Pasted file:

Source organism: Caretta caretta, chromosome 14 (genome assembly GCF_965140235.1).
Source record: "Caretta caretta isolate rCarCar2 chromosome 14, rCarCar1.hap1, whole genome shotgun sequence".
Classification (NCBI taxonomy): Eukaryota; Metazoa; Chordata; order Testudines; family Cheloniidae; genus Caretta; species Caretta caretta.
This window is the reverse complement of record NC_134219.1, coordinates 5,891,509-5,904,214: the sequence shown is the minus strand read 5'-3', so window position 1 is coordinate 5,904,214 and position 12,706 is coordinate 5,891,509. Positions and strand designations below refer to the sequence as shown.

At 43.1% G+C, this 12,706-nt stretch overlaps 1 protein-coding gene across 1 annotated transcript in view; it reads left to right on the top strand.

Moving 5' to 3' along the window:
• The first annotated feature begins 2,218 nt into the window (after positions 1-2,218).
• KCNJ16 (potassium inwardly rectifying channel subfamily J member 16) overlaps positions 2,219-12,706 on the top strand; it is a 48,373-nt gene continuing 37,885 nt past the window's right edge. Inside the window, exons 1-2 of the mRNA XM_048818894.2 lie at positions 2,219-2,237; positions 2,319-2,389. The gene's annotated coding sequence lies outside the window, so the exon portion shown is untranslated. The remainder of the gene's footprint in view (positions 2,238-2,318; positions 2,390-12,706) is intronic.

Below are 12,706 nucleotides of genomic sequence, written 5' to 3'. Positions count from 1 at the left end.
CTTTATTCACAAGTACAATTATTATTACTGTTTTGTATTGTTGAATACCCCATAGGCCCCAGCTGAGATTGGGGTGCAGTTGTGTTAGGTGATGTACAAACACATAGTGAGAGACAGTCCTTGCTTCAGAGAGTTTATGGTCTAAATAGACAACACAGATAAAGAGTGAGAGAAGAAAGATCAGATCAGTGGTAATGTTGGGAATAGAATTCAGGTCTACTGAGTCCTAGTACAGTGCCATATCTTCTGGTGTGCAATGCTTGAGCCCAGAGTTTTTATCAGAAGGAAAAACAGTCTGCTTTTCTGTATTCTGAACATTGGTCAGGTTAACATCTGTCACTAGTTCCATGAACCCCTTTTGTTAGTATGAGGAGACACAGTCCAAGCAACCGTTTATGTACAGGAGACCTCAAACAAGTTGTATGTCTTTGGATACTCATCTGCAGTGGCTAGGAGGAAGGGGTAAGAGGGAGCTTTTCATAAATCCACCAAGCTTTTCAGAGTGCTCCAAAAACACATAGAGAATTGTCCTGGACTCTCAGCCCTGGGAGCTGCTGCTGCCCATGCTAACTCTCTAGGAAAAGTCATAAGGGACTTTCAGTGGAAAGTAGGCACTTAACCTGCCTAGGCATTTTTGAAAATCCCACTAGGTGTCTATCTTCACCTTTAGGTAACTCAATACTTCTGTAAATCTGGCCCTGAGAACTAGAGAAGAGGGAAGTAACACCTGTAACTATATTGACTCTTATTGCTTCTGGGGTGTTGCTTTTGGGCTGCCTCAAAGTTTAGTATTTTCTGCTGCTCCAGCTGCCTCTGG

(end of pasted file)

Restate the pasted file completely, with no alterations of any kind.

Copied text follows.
Source organism: Caretta caretta, chromosome 14 (genome assembly GCF_965140235.1).
Source record: "Caretta caretta isolate rCarCar2 chromosome 14, rCarCar1.hap1, whole genome shotgun sequence".
Classification (NCBI taxonomy): Eukaryota; Metazoa; Chordata; order Testudines; family Cheloniidae; genus Caretta; species Caretta caretta.
This window is the reverse complement of record NC_134219.1, coordinates 5,891,509-5,904,214: the sequence shown is the minus strand read 5'-3', so window position 1 is coordinate 5,904,214 and position 12,706 is coordinate 5,891,509. Positions and strand designations below refer to the sequence as shown.

At 43.1% G+C, this 12,706-nt stretch overlaps 1 protein-coding gene across 1 annotated transcript in view; it reads left to right on the top strand.

Moving 5' to 3' along the window:
• The first annotated feature begins 2,218 nt into the window (after positions 1-2,218).
• KCNJ16 (potassium inwardly rectifying channel subfamily J member 16) overlaps positions 2,219-12,706 on the top strand; it is a 48,373-nt gene continuing 37,885 nt past the window's right edge. Inside the window, exons 1-2 of the mRNA XM_048818894.2 lie at positions 2,219-2,237; positions 2,319-2,389. The gene's annotated coding sequence lies outside the window, so the exon portion shown is untranslated. The remainder of the gene's footprint in view (positions 2,238-2,318; positions 2,390-12,706) is intronic.

Below are 12,706 nucleotides of genomic sequence, written 5' to 3'. Positions count from 1 at the left end.
CTTTATTCACAAGTACAATTATTATTACTGTTTTGTATTGTTGAATACCCCATAGGCCCCAGCTGAGATTGGGGTGCAGTTGTGTTAGGTGATGTACAAACACATAGTGAGAGACAGTCCTTGCTTCAGAGAGTTTATGGTCTAAATAGACAACACAGATAAAGAGTGAGAGAAGAAAGATCAGATCAGTGGTAATGTTGGGAATAGAATTCAGGTCTACTGAGTCCTAGTACAGTGCCATATCTTCTGGTGTGCAATGCTTGAGCCCAGAGTTTTTATCAGAAGGAAAAACAGTCTGCTTTTCTGTATTCTGAACATTGGTCAGGTTAACATCTGTCACTAGTTCCATGAACCCCTTTTGTTAGTATGAGGAGACACAGTCCAAGCAACCGTTTATGTACAGGAGACCTCAAACAAGTTGTATGTCTTTGGATACTCATCTGCAGTGGCTAGGAGGAAGGGGTAAGAGGGAGCTTTTCATAAATCCACCAAGCTTTTCAGAGTGCTCCAAAAACACATAGAGAATTGTCCTGGACTCTCAGCCCTGGGAGCTGCTGCTGCCCATGCTAACTCTCTAGGAAAAGTCATAAGGGACTTTCAGTGGAAAGTAGGCACTTAACCTGCCTAGGCATTTTTGAAAATCCCACTAGGTGTCTATCTTCACCTTTAGGTAACTCAATACTTCTGTAAATCTGGCCCTGAGAACTAGAGAAGAGGGAAGTAACACCTGTAACTATATTGACTCTTATTGCTTCTGGGGTGTTGCTTTTGGGCTGCCTCAAAGTTTAGTATTTTCTGCTGCTCCAGCTGCCTCTGG